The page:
Before we start, there are several I’ve already blogged about this year. Rather than repeating myself, I’m going to link to my original posts. The ones with mega gift potential from earlier in the year are Me and Mama (Ages 2-6), The Ocean Calls (Ages 4-8), Madame Bedobedah (Ages 5-9), Swashby and the Sea (Ages 3-7), The Fabled Life of Aesop (Ages 5-9), In a Jar (Ages 4-8), and The Oldest Student (Ages 6-10).
And now, here are ones new to these pages:« Read the rest of this entry »
May 15, 2014 § 1 Comment
We’re all about birds this spring. Well, to be fair, I’m all about birds, but I’m filling my kids’ baskets with bird-related books, in hopes that they will catch on, too. I can’t help myself. There’s something about Spring Fever that drives me to obsess about some natural wonder alive and transforming outside my window (see past years’ obsessions with trees and worms). And what better way to drag my children along on this journey than through non-fiction picture books, which pair beautiful illustrations and poetic text with fascinating information?
I didn’t exactly choose birds as this year’s subject matter. They chose me. They chose me by waking me up at 4:30am with their frantic, high-pitched chirping. They chose me by making a nest between our roof and my bedroom ceiling, fast and furious work that sounded as if a much larger animal was ripping down sheets of metal. They chose me by distracting my children over breakfast, encouraging bowls of oatmeal to sit half-eaten, in favor of watching a pair of cardinals dancing in the dogwood outside our dining room window (my children are convinced that “Buddy” and “Lady Buddy” followed us two years ago when we moved up the hill to our current house). Let’s just say that the time seemed ripe to learn a thing or ten about the busy birds around us.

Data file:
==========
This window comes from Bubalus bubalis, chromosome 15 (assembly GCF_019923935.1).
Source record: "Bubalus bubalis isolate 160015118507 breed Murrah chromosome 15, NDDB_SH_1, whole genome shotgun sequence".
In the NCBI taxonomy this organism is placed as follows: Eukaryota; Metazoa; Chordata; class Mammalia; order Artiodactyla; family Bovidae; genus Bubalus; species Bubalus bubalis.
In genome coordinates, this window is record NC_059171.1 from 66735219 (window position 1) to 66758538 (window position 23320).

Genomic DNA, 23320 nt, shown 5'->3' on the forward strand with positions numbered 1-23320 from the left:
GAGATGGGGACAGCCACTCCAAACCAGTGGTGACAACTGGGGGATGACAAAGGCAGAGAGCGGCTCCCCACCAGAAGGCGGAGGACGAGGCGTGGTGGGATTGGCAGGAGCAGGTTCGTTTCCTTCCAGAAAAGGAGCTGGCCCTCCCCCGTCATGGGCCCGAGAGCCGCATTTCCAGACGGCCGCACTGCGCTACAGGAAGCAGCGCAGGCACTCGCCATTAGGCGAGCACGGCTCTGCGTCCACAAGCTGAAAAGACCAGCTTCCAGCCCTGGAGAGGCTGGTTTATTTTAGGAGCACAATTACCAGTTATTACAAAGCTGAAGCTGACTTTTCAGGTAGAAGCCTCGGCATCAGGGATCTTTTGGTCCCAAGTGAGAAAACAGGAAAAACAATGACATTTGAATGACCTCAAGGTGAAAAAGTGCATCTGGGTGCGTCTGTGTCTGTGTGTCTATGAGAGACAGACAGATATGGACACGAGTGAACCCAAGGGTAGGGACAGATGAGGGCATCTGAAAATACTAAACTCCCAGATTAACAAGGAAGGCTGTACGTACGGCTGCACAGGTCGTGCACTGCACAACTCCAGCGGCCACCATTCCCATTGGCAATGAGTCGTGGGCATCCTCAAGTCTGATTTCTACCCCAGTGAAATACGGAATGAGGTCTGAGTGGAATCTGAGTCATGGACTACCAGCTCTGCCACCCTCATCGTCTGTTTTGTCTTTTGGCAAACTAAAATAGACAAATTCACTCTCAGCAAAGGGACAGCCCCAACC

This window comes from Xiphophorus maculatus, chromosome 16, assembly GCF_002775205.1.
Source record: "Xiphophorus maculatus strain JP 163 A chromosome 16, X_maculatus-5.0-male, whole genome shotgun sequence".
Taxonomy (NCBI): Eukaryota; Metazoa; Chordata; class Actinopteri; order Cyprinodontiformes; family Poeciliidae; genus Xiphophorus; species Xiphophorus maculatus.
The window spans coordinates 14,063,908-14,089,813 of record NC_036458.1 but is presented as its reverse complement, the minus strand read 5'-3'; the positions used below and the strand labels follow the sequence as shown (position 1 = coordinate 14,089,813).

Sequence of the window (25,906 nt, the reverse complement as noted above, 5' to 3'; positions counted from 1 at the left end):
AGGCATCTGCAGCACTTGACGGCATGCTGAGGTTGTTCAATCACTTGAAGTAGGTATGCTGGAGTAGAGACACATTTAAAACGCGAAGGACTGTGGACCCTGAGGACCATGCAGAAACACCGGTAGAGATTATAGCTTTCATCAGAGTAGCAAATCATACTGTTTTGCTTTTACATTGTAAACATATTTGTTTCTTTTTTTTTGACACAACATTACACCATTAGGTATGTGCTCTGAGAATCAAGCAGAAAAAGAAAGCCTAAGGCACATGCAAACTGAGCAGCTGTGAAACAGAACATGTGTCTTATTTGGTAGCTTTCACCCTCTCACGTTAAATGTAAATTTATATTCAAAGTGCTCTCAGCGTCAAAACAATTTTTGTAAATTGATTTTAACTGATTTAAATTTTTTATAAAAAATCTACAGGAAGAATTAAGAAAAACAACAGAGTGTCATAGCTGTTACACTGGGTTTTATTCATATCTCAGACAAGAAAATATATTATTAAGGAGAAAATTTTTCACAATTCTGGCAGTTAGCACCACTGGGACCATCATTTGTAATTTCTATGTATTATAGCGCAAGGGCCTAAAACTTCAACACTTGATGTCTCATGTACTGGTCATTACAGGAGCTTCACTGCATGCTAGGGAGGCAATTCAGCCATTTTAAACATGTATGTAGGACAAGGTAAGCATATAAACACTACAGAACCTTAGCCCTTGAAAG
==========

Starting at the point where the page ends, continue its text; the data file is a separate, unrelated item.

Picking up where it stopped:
What I discovered was a treasure trove of non-fiction picture books starring birds, many published in recent years. I’ve shared my complete list of favorites at the end (with picks through age 10), but I had so much trouble choosing one to focus on here, that I have to expound on two. The first is Rita Gray’s Have You Heard the Nesting Bird? (Ages 3-6), illustrated by Kenard Pak. This is one of those deceptively simple picture books that educates as it delights. « Read the rest of this entry »